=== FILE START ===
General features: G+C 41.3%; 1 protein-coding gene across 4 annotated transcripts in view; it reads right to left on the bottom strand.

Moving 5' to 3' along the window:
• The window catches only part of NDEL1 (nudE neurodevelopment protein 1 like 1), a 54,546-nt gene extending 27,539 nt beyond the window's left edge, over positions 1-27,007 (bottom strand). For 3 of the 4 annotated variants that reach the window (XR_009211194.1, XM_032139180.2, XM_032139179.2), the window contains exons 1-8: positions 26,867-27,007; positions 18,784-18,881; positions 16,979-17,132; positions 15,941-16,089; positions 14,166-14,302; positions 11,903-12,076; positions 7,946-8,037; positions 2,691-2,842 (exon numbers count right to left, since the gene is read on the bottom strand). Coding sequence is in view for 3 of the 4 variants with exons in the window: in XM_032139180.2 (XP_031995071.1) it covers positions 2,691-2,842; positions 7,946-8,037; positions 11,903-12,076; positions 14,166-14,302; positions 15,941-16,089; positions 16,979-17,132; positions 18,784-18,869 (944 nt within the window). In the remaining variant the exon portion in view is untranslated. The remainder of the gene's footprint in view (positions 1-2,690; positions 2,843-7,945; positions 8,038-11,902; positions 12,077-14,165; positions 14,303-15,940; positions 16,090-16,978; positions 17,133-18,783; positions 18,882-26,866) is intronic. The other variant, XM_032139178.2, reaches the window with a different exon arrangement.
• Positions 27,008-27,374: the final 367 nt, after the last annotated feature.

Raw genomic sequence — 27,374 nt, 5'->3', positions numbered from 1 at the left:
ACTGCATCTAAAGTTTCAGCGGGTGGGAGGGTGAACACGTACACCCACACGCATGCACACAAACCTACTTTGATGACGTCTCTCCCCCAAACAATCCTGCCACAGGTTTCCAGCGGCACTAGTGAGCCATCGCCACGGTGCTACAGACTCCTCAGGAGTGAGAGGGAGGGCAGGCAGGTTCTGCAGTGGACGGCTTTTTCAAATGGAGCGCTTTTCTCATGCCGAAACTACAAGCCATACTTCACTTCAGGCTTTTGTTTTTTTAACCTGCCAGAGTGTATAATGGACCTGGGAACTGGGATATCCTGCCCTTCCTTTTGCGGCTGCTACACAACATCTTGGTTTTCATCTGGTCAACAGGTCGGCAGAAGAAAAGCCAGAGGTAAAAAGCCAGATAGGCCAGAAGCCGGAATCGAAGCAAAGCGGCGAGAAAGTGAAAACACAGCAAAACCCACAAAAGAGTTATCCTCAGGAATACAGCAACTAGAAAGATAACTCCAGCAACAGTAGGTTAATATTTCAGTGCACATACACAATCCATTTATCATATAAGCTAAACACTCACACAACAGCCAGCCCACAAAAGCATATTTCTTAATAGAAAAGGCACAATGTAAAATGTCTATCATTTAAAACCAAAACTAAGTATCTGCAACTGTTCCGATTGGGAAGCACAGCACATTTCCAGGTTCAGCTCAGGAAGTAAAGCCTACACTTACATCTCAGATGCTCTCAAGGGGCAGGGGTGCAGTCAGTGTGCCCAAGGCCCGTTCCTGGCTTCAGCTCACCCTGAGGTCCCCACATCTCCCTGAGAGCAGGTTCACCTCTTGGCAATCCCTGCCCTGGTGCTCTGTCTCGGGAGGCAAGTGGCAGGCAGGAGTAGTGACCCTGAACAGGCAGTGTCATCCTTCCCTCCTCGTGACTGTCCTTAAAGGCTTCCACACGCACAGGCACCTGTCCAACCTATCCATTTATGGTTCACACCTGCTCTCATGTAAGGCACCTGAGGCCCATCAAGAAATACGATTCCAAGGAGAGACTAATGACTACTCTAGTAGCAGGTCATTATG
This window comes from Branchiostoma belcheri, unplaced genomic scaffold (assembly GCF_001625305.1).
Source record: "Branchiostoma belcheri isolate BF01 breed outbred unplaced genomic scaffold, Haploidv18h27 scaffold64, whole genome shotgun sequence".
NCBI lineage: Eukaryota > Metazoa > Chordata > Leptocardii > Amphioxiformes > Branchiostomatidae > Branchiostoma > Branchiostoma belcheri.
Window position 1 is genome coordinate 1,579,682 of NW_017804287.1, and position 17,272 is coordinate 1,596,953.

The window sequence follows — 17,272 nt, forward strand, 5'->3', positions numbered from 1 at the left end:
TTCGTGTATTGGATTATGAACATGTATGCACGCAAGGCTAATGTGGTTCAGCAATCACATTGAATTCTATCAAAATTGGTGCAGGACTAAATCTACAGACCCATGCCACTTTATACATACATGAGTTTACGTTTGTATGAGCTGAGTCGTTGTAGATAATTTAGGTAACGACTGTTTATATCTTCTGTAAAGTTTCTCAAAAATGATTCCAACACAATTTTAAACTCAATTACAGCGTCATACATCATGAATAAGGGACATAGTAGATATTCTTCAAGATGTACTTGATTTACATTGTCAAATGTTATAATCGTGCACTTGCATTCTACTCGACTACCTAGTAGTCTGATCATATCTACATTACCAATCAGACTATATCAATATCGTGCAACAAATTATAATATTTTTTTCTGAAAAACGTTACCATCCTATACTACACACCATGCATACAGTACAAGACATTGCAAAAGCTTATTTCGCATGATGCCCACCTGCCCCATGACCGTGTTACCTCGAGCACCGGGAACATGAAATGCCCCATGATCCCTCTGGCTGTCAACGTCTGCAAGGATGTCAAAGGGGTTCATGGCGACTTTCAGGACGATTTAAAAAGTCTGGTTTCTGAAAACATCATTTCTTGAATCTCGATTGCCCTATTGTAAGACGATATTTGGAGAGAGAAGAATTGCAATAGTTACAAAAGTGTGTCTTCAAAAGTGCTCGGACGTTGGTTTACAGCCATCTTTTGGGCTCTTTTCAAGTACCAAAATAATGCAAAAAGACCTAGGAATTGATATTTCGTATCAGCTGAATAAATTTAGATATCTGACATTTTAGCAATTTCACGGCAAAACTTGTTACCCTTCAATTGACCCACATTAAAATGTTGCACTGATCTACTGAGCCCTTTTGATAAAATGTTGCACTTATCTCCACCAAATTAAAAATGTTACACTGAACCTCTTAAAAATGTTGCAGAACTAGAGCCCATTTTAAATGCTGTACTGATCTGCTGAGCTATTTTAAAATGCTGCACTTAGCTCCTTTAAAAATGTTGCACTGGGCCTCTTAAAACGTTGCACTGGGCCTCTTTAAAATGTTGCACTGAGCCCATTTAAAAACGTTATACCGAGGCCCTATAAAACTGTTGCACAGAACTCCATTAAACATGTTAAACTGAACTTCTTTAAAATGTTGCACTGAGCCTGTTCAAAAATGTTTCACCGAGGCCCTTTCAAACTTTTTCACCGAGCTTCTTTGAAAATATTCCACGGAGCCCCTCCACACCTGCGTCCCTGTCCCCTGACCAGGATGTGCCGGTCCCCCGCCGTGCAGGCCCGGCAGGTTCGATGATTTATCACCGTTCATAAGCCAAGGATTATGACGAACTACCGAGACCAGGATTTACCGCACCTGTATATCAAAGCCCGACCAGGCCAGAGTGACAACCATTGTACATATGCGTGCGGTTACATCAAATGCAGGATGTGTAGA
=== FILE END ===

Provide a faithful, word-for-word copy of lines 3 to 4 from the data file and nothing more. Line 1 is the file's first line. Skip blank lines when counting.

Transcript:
• The window catches only part of NDEL1 (nudE neurodevelopment protein 1 like 1), a 54,546-nt gene extending 27,539 nt beyond the window's left edge, over positions 1-27,007 (bottom strand). For 3 of the 4 annotated variants that reach the window (XR_009211194.1, XM_032139180.2, XM_032139179.2), the window contains exons 1-8: positions 26,867-27,007; positions 18,784-18,881; positions 16,979-17,132; positions 15,941-16,089; positions 14,166-14,302; positions 11,903-12,076; positions 7,946-8,037; positions 2,691-2,842 (exon numbers count right to left, since the gene is read on the bottom strand). Coding sequence is in view for 3 of the 4 variants with exons in the window: in XM_032139180.2 (XP_031995071.1) it covers positions 2,691-2,842; positions 7,946-8,037; positions 11,903-12,076; positions 14,166-14,302; positions 15,941-16,089; positions 16,979-17,132; positions 18,784-18,869 (944 nt within the window). In the remaining variant the exon portion in view is untranslated. The remainder of the gene's footprint in view (positions 1-2,690; positions 2,843-7,945; positions 8,038-11,902; positions 12,077-14,165; positions 14,303-15,940; positions 16,090-16,978; positions 17,133-18,783; positions 18,882-26,866) is intronic. The other variant, XM_032139178.2, reaches the window with a different exon arrangement.
• Positions 27,008-27,374: the final 367 nt, after the last annotated feature.